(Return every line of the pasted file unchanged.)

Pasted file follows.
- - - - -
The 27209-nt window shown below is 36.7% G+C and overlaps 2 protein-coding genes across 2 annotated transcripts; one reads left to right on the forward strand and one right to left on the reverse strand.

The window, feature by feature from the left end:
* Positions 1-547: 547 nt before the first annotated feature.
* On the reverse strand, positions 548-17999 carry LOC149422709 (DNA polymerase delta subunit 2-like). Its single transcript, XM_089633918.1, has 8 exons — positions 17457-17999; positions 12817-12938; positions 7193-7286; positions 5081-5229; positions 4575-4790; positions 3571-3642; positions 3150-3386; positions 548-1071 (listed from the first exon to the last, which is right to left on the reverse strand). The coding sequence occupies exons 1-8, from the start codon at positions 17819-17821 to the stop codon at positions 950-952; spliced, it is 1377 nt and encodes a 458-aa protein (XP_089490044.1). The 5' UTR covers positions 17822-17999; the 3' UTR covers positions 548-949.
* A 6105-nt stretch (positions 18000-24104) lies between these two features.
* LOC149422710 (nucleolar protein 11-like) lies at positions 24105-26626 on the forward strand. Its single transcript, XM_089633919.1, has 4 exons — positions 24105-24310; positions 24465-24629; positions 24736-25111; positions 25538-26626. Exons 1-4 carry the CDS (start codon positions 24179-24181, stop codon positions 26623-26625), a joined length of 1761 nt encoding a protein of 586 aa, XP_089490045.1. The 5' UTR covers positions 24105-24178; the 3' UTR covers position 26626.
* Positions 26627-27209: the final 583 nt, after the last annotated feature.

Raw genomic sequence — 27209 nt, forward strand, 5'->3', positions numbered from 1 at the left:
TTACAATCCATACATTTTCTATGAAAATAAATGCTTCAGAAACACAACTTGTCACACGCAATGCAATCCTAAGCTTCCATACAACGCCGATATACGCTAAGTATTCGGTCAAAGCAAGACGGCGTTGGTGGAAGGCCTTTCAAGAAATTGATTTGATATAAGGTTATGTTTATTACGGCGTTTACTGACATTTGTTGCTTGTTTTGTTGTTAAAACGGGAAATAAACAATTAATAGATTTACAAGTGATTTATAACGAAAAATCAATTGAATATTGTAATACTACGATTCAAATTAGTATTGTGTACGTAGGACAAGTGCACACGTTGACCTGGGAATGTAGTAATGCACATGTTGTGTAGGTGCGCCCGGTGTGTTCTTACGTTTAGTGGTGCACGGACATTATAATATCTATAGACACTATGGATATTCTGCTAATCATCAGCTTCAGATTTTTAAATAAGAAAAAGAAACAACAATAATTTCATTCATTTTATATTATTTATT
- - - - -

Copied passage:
The 27209-nt window shown below is 36.7% G+C and overlaps 2 protein-coding genes across 2 annotated transcripts; one reads left to right on the forward strand and one right to left on the reverse strand.

The window, feature by feature from the left end:
* Positions 1-547: 547 nt before the first annotated feature.
* On the reverse strand, positions 548-17999 carry LOC149422709 (DNA polymerase delta subunit 2-like). Its single transcript, XM_089633918.1, has 8 exons — positions 17457-17999; positions 12817-12938; positions 7193-7286; positions 5081-5229; positions 4575-4790; positions 3571-3642; positions 3150-3386; positions 548-1071 (listed from the first exon to the last, which is right to left on the reverse strand). The coding sequence occupies exons 1-8, from the start codon at positions 17819-17821 to the stop codon at positions 950-952; spliced, it is 1377 nt and encodes a 458-aa protein (XP_089490044.1). The 5' UTR covers positions 17822-17999; the 3' UTR covers positions 548-949.
* A 6105-nt stretch (positions 18000-24104) lies between these two features.
* LOC149422710 (nucleolar protein 11-like) lies at positions 24105-26626 on the forward strand. Its single transcript, XM_089633919.1, has 4 exons — positions 24105-24310; positions 24465-24629; positions 24736-25111; positions 25538-26626. Exons 1-4 carry the CDS (start codon positions 24179-24181, stop codon positions 26623-26625), a joined length of 1761 nt encoding a protein of 586 aa, XP_089490045.1. The 5' UTR covers positions 24105-24178; the 3' UTR covers position 26626.
* Positions 26627-27209: the final 583 nt, after the last annotated feature.

Raw genomic sequence — 27209 nt, forward strand, 5'->3', positions numbered from 1 at the left:
TTACAATCCATACATTTTCTATGAAAATAAATGCTTCAGAAACACAACTTGTCACACGCAATGCAATCCTAAGCTTCCATACAACGCCGATATACGCTAAGTATTCGGTCAAAGCAAGACGGCGTTGGTGGAAGGCCTTTCAAGAAATTGATTTGATATAAGGTTATGTTTATTACGGCGTTTACTGACATTTGTTGCTTGTTTTGTTGTTAAAACGGGAAATAAACAATTAATAGATTTACAAGTGATTTATAACGAAAAATCAATTGAATATTGTAATACTACGATTCAAATTAGTATTGTGTACGTAGGACAAGTGCACACGTTGACCTGGGAATGTAGTAATGCACATGTTGTGTAGGTGCGCCCGGTGTGTTCTTACGTTTAGTGGTGCACGGACATTATAATATCTATAGACACTATGGATATTCTGCTAATCATCAGCTTCAGATTTTTAAATAAGAAAAAGAAACAACAATAATTTCATTCATTTTATATTATTTATT